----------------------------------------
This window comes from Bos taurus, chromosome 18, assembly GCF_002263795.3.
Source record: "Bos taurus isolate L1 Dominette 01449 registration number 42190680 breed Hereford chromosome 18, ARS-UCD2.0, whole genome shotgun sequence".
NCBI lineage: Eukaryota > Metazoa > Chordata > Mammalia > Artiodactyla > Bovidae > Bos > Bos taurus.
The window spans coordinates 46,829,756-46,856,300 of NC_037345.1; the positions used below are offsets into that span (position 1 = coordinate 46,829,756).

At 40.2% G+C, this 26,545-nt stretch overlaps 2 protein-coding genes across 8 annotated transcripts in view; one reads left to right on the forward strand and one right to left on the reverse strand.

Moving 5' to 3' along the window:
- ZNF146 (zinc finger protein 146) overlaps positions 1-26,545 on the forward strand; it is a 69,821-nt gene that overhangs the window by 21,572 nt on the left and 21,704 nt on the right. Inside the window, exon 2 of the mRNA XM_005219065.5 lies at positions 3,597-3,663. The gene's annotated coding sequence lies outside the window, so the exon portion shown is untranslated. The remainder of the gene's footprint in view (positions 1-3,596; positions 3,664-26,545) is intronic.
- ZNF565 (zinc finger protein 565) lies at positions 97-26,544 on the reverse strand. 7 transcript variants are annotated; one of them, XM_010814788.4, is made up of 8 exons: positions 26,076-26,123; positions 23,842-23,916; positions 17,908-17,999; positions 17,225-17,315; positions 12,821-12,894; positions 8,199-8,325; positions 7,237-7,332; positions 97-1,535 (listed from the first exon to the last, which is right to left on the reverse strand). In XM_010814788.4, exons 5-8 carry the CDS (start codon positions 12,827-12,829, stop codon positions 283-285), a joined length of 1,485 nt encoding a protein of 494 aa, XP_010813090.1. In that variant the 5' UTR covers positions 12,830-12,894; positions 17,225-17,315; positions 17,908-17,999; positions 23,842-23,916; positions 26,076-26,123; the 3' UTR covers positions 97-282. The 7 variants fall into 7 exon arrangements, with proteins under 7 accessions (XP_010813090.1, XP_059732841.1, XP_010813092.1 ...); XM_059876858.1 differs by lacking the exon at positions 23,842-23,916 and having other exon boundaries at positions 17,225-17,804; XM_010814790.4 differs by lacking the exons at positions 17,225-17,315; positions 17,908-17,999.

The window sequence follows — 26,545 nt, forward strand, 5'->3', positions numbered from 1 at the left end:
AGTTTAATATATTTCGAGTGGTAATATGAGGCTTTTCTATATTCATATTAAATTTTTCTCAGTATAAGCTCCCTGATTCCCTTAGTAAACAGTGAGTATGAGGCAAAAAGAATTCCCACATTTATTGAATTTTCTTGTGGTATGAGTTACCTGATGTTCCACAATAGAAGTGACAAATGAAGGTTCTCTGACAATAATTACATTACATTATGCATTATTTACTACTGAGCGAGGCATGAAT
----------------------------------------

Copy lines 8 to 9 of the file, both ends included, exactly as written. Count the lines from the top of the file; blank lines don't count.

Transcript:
- ZNF565 (zinc finger protein 565) lies at positions 97-26,544 on the reverse strand. 7 transcript variants are annotated; one of them, XM_010814788.4, is made up of 8 exons: positions 26,076-26,123; positions 23,842-23,916; positions 17,908-17,999; positions 17,225-17,315; positions 12,821-12,894; positions 8,199-8,325; positions 7,237-7,332; positions 97-1,535 (listed from the first exon to the last, which is right to left on the reverse strand). In XM_010814788.4, exons 5-8 carry the CDS (start codon positions 12,827-12,829, stop codon positions 283-285), a joined length of 1,485 nt encoding a protein of 494 aa, XP_010813090.1. In that variant the 5' UTR covers positions 12,830-12,894; positions 17,225-17,315; positions 17,908-17,999; positions 23,842-23,916; positions 26,076-26,123; the 3' UTR covers positions 97-282. The 7 variants fall into 7 exon arrangements, with proteins under 7 accessions (XP_010813090.1, XP_059732841.1, XP_010813092.1 ...); XM_059876858.1 differs by lacking the exon at positions 23,842-23,916 and having other exon boundaries at positions 17,225-17,804; XM_010814790.4 differs by lacking the exons at positions 17,225-17,315; positions 17,908-17,999.

The window sequence follows — 26,545 nt, forward strand, 5'->3', positions numbered from 1 at the left end: